Working towards building communities like this: the purpose within my uniform.

3. Ashley Hytrek

When I was still in pig-tails, my grandmother allowed me to use her glass cutter for the first time. Glide. Snap. Place. Stained glass played a tremendous role in my childhood. The concept behind it, adding light to a dull place, is something that I hope to carry into my adult life.
I hope to provide light to the world by becoming a biomedical engineer and then advancing to medical school. Ever since I can remember, I have been obsessed with science, math, and bodily anatomy. These particular interests led me to the conclusion that I should get my undergraduate in Biomedical Engineering and then continue on to medical school. My goal is to help as many people as possible, with a focus on veterans. While it may be cliché, I have been obsessed with the idea of adding shining light to a dark place, just a stained-glass artist does. I hope to accomplish this by providing medical care to veterans.
There is a myriad of reasons as to why I am so passionate about veterans. For one, my father is one. I grew up around many and saw first-hand just how much they sacrificed for us.
Many veterans have deep injuries, ones that don’t surface until years later. In addition, last year I was a volunteer for Veterans of Foreign Wars. It broke my heart seeing the lasting scars that the men and women had, years after they had completed their service. Seeing the burdens these heroes must endure drives me to make a meaningful difference in their journeys.
One of the main fields biomedical engineers innovate in is prosthetics. Many veterans today require prosthetics, but it can be difficult to obtain them. I hope to revolutionize the prosthetics industry and help veterans obtain the most up-to-date technology possible. By providing these, I hope to shine some light into their worlds. As for the medical side of my education, I hope to be a part of groundbreaking research in the field of stem cells. I see too many veterans with long-lasting damage and no substantial cure. Furthermore, I want to help veterans medically by providing care, whether it is in the field or at home. I want to be able to administer and help others administer care to them. They protected our country, the least we can do is protect their health.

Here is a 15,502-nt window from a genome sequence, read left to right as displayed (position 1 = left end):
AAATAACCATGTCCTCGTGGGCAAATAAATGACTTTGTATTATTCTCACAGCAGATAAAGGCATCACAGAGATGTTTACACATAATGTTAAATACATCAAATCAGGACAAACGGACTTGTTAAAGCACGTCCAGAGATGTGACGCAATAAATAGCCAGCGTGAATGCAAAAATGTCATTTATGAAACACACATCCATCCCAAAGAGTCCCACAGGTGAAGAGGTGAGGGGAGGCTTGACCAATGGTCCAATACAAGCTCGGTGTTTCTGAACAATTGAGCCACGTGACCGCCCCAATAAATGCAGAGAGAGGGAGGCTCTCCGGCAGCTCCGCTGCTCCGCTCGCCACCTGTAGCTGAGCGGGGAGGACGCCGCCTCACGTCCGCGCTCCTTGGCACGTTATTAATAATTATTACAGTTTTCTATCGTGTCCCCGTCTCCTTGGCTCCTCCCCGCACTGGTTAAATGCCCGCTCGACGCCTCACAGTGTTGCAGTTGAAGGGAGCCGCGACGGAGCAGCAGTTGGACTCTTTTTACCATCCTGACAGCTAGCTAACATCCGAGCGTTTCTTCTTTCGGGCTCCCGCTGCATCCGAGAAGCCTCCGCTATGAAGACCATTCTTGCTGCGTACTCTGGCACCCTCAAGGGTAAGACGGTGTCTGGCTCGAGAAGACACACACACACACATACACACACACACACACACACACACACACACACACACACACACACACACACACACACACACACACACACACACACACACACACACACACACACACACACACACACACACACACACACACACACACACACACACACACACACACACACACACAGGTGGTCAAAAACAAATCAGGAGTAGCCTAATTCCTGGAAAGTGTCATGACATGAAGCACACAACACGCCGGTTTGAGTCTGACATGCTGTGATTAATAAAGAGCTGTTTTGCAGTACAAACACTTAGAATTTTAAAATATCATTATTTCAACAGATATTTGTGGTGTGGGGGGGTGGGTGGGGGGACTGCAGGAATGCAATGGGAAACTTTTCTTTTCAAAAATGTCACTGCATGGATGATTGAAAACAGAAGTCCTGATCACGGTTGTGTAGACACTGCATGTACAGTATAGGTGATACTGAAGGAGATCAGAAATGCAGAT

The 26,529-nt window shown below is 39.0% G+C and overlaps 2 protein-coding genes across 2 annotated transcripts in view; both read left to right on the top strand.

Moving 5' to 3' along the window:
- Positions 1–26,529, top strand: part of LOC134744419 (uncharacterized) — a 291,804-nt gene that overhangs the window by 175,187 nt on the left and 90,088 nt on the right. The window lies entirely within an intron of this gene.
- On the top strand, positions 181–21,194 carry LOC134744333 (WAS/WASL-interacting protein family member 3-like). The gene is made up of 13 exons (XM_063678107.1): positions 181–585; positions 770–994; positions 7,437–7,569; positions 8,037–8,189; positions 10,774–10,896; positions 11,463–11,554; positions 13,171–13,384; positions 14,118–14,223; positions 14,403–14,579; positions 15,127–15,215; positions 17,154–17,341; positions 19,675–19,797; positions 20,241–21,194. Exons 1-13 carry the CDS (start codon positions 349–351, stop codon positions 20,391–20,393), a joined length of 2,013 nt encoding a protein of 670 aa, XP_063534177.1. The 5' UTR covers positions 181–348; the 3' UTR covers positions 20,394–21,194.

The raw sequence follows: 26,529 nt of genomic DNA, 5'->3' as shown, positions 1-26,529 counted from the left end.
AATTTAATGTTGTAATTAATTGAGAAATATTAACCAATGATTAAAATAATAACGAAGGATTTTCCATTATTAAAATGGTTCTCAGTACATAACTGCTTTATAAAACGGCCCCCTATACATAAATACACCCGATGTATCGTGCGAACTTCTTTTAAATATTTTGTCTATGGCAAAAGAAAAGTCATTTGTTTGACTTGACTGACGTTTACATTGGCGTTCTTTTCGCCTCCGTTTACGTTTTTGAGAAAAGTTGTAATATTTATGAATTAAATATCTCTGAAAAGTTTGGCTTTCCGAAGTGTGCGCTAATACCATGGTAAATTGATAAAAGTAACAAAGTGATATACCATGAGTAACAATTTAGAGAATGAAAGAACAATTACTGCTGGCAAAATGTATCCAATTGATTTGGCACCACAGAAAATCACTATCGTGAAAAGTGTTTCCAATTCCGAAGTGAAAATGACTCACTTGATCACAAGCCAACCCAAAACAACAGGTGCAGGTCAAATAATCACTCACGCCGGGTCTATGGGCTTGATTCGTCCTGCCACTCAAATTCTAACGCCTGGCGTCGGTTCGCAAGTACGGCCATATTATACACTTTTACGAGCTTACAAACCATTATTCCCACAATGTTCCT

All in all, I can’t wait to get out into the real world and do what I do best- help others. Most of my day is spent daydreaming about what will happen when I have the knowledge and skills to start helping people in more large-scale ways. By obtaining a background in Bio- Medical Engineering and attending medical school, I hope to help all kinds of people, namely veterans. Providing them with prosthetics and the care they deserve would shine the kind of light into the world that a stained-glass artist would be proud of.

4. Kailer Jones

My choice of a future career came about from my desire to make the world a better place for families of individuals and individuals, like me, who are susceptible to death from anaphylaxis. My family knew, from a prior experience as a toddler, that I was allergic to peanuts. Since that time, I had been drilled on what I could and couldn’t eat. Then, when I was four years old, and in my Sunday school class, a defining moment in my life occurred that would inspire me to pursue a career in improving the lives of others.
My Sunday school teacher was serving peanut butter crackers in class. I pushed the cracker away with my finger and told the teacher that I couldn’t have it. Immediately, my eyes swelled up and my throat started closing. I couldn’t breathe. I was having an allergic reaction called anaphylaxis. Fortunately, my mother was able to administer an EpiPen which saved my life. This deadly reaction was caused from just touching a cracker. From that moment on, my parents and I would live in fear about the possibility of my exposure to peanuts.
We avoided restaurants, sports affairs, movie theaters, and anywhere else that peanut residue might be. Encountering something or someone who had touched peanuts was risky for me. When I started attending public school, our fears about peanut exposure was heightened. I had to carry an EpiPen with me everywhere as a precaution. The school staff, in their attempts to keep me safe, made me sit at my own lunch table dubbed, “the peanut table.” This made lunchtime lonely and humiliating for me.
Several years later I began a process called desensitization that was monitored by an immunologist. I was given a serum that contained tiny amounts of peanut which were slightly increased at each weekly visit. A year later, upon finishing this program, I was able to eat a whole peanut for the first time!
My family and I no longer had to avoid or fear places and activities where peanuts were served. I was able to enjoy Reece’s Peanut Butter Cups and peanut butter sandwiches for the first time. Seeing an allergist greatly enriched my life. Along with this new and improved lifestyle a career goal was formed. I wanted others, with similar problems, to also experience life without worry. It was then, that I decided to become an immunologist.
I have been accepted to the University of Oklahoma where I plan to pursue a medical degree and fulfill my childhood dream of becoming an immunologist. The many years of required school will be costly. I have been working and saving money to help with this endeavor. However, it will be through winning opportunities such as this, that I might achieve my goal. Thank you for considering me as an applicant for the Murse World Scholarship. As an immunologist, I know that someday I will improve many other’s lives just as you are doing by awarding this scholarship to someone.

5. Sara Pross